Garry Monk's change in formation from 4-2-3-1 to a diamond 4-4-2 following Manchester United's opening goal today inspired a brilliant comeback from Swansea. The wins means Monk is the first manager in Premier League history to lead his side to three successive wins over Manchester United. The 36 year old Swans manager has proved during his year and a half at the Welsh club to be an intelligent tactician, evidenced by the fact they did the double over Manchester United and Arsenal last season.
This was a victory of stability, long term planning and a coherent tactical approach over big money spending and continued tactical tinkering by Van Gaal during his time at Manchester United.
After being appointed player-manager following the sacking of Michael Laudrup in February 2014, Monk helped the Swans avoid relegation. Last season, Monk's first full season as a professional manager, a number of pundits questioned whether he was too inexperienced to lead a top flight side. He went on to lead the club to a record top flight points total despite losing star striker Wilfried Bony to Manchester City in the January transfer window.
Swansea currently sit 4th in the table, level on points and goal difference with third place Leicester, and have gotten a draw away to Chelsea and a win over Manchester United while playing some magnificent, free flowing football.
Monk is known for his tireless work rate and extreme attention to detail. In a Guardian piece this summer on Swansea's preseason training regimen it was revealed he wears a microphone to training sessions so he can listen back to himself and make sure he's making his points clearly enough.
That commitment to improvement he demands of everyone at the club combined with the club's outstanding business organization and community-focused outlook have created one of the Premier League's more objectively likable sides.
Monk proved his managerial proficiency today, outfoxing one of the game's most celebrated managers.
Manchester United opened the scoring three minutes into the second half through Juan Mata. Swansea had been the more dangerous side in the first half- Gylfi Sigurdsson put a shot just wide of Sergio Romero's right post before Bafetimbi Gomis struck that same post in the opening half.
United's goal came when left back Luke Shaw collected possession on the left channel, got the better of Kyle Naughton's weak attempted 50/50 challenge and provided a chip across the face of goal for Mata to smash home.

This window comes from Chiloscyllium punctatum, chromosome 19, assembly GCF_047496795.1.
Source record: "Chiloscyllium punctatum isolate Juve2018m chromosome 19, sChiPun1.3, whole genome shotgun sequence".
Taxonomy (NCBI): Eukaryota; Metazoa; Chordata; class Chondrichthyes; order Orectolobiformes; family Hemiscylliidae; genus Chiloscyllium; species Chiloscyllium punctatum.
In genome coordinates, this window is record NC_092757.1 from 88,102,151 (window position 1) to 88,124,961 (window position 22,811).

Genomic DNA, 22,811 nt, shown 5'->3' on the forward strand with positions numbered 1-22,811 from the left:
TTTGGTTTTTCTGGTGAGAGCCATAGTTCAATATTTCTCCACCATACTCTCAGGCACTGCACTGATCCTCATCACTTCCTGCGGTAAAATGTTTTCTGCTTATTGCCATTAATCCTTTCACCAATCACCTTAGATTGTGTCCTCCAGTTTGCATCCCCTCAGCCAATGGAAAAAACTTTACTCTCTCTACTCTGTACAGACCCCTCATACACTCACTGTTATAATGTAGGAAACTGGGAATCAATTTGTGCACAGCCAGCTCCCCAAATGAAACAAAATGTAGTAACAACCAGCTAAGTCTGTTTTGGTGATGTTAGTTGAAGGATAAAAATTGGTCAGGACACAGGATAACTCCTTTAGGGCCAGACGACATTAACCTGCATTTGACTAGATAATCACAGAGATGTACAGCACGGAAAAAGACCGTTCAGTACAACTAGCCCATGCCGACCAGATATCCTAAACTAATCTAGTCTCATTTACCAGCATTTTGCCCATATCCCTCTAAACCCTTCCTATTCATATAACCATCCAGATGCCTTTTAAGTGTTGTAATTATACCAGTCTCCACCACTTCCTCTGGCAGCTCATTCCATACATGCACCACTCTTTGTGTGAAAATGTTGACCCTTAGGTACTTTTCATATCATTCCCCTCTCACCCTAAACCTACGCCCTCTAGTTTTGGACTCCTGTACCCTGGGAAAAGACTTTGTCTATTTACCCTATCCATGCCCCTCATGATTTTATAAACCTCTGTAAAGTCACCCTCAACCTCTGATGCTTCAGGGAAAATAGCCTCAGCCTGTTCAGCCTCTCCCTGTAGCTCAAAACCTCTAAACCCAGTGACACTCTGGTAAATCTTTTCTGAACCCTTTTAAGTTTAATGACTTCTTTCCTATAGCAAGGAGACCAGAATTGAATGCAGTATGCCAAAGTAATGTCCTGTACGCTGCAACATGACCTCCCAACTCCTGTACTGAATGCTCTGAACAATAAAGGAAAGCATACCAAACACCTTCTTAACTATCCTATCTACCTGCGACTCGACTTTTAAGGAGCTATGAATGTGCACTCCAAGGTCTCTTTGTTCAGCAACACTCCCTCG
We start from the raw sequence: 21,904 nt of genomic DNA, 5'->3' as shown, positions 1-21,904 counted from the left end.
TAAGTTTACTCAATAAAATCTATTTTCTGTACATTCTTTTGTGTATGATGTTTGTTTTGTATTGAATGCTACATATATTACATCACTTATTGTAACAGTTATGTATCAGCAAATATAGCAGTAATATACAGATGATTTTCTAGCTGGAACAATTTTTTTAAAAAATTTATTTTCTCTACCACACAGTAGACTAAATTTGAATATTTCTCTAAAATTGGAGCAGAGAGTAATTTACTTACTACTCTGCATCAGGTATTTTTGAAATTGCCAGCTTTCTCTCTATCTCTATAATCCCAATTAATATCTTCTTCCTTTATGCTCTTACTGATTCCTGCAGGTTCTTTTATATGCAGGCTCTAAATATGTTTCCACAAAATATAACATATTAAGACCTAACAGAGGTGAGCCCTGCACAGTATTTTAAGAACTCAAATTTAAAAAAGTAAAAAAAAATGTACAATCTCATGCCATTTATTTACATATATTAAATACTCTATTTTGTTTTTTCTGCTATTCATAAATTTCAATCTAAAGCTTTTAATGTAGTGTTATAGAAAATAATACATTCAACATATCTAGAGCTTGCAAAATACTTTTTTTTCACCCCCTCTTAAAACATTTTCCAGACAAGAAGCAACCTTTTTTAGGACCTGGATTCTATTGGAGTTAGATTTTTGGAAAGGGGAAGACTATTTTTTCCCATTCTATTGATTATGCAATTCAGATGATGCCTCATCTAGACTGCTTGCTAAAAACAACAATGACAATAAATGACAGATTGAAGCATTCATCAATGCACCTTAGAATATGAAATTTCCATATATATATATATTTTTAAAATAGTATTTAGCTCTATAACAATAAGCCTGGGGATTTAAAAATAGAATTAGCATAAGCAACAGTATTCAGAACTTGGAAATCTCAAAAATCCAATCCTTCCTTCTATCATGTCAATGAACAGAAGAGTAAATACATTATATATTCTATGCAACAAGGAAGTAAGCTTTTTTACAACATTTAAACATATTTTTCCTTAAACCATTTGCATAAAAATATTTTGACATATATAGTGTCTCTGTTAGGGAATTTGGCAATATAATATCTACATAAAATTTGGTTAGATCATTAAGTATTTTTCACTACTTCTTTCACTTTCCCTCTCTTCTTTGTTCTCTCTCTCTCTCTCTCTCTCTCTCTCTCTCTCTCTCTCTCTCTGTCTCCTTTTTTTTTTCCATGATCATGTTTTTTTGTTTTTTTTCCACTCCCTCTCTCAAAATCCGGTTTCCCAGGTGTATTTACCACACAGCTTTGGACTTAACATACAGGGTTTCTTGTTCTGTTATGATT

Ten minutes after that opener Monk made a substitution and tactical change that would ultimately turn the game on its head. He brought on Ki Sung-Yueng for Wayne Routledge and changed shape froma 4-2-3-1 to more of a diamond 4-4-2. Jack Cork played at the base of midfield with Jonjo Shelvey to his right and Ki to his left. Sigurdsson played higher up the pitch in the tip of the diamond, Jordan Ayew joined Gomis up front.
In the 4-2-3-1 Swansea had started the game with they defended with a midfield bank of four, leaving the striker Gomis and Sigurdsson higher up the pitch. After the change to diamond 4-4-2 they defended with only a narrow midfield three of Ki, Cork and Shelvey, leaving Sigurdsson, Gomis and Ayew in attacking areas.
That narrow midfield three meant United's fullbacks no longer had a direct opponent marking them and were therefore given space in the channels. It was a risky move from Monk- it meant giving Shaw, the provider of United's goal, free reign on United's left channel and forced Ki, Shelvey and Cork to do an immense amount of defensive work in midfield. Almost immediately after making the change, Mata nearly doubled United's lead.
However the change in shape would prove to be a touch of brilliant tactical understanding from Monk. By encouraging Shaw to take the space he was being afforded on the left channel, Swansea's shape opened up space down that sideline to counter into in the area vacated by Shaw's forays forward. With Sigurdsson, Gomis and Ayew all high up the pitch they had the numbers to exploit the space. One player could float into the channels behind United's advanced fullbacks, collect an outlet pass and have two attacking players to aim crosses at into the box.
For Ayew's equalizer, Shaw was high up the pitch down United's left channel when they conceded possession. Sigurdsson floated into the free space behind Shaw and provided the well weighted cross for Ayew to finish. The second goal was similar. Shelvey provided a brilliant outlet pass to Sigurdsson after Swansea won the ball back in midfield. Sigurdsson touched it to the right channel for Ayew who provided a curling outside of the foot ball in behind the United defense for Gomis to run onto and slip in.
The goals were a result of Monk's calculated gamble. He risked sacrificing one midfielder in defense so that his side would have an extra attacker up the pitch when they countered. The diamond shape invited United's fullbacks to take the space they were given, but in doing so left the visitors shorthanded at the back when possession was turned over.
It was the move of a clever manager with real tactical nous. Van Gaal rarely misses a chance to pat himself on the back when he makes a formation change that impacts a match. Today he should tip his hat to his opposite number. Monk was the better manager, his side more prepared and more determined. Swansea are in good hands with him at the helm.